Ask anyone who had a pool growing up, and they’ll tell you all about the good times they enjoyed on endless summer days in their backyard pool.
On the more “business side” of getting a pool, there are a couple of things to consider that might help you make a decision about installing a pool:
Your Neighborhood. If every home that is comparable to your home has a pool and yours doesn’t, that could actually work against you. Here, HouseLogic.com best explains if many home in your neighborhood have a pool and yours doesn’t, you might be leaving a lot of potential buyers out of the running. Check your Comps – to know what other homes with pools are on the market.
Your Market. Homes on the luxury end of the value spectrum tend to have bigger yards. According to Christoffel, a lower-priced, but attractive and well-kept home most likely has a smaller yard. If you install a pool in a smaller yard, the pool will also have to be small or it will take up a sizable chunk of usable space in the yard. That same-sized pool in a bigger yard in a more expensive neighborhood will take up much less real estate making the house, and yard, more attractive to buyers.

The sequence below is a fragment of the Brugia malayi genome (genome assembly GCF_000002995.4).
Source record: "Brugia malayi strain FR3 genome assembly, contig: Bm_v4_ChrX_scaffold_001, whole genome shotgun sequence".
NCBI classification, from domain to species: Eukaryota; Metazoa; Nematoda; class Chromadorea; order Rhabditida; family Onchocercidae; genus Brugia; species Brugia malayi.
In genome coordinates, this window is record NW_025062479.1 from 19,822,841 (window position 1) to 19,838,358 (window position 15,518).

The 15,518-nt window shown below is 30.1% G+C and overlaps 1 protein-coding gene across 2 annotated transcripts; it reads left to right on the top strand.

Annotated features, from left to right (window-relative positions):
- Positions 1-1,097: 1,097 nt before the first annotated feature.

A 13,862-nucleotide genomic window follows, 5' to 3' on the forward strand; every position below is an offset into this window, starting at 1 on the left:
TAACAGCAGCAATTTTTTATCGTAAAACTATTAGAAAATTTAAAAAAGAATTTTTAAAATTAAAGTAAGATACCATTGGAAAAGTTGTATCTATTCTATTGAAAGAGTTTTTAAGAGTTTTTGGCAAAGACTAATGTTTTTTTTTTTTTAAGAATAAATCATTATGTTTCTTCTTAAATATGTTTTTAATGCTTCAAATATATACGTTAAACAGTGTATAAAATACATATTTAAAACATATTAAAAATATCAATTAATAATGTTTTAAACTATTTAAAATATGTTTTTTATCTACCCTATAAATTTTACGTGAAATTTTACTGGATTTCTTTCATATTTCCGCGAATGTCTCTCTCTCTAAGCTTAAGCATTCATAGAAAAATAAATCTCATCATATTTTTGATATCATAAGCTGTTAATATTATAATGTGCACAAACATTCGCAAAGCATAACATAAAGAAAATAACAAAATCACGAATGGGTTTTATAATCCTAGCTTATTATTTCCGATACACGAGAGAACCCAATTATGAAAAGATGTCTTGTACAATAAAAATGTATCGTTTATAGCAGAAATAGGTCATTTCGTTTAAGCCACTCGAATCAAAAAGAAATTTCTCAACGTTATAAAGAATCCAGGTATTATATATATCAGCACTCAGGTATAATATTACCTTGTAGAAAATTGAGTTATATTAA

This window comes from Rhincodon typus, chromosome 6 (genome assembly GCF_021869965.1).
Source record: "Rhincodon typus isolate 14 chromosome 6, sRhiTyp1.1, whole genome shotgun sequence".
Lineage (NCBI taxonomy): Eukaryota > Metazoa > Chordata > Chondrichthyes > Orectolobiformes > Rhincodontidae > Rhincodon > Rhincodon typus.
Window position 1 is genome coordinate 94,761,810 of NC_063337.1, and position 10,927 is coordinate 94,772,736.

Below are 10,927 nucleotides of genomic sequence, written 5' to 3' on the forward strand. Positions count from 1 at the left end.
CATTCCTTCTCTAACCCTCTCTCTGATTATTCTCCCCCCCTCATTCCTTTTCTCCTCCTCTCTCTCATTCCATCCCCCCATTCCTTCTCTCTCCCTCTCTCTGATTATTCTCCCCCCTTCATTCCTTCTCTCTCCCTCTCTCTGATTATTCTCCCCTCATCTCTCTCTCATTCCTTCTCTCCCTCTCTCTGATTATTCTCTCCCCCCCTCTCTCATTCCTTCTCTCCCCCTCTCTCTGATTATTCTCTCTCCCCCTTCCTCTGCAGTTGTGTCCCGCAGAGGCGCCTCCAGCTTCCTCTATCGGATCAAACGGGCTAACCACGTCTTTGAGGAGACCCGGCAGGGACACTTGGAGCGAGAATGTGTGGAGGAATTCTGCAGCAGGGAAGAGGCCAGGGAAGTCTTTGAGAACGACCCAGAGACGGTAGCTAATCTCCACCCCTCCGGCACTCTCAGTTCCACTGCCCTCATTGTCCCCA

Your Climate. Pools in warm southern climates (growing zones 9 and 10), have their pools open year around, but here in Chicago, and points north, the pool season is only 4 months long. Those in the mid-section of the country enjoy a swim for 5 or 6 months out of the year. It makes sense why swimming pools are more common in the south, however, there are still millions of pools located in northern states.
This is the first edition in a four-part In The Swim blog series with the focus of providing valuable information and ideas to home owners, home buyers and real estate agents regarding swimming pools.
InTheSwim Staff Blogger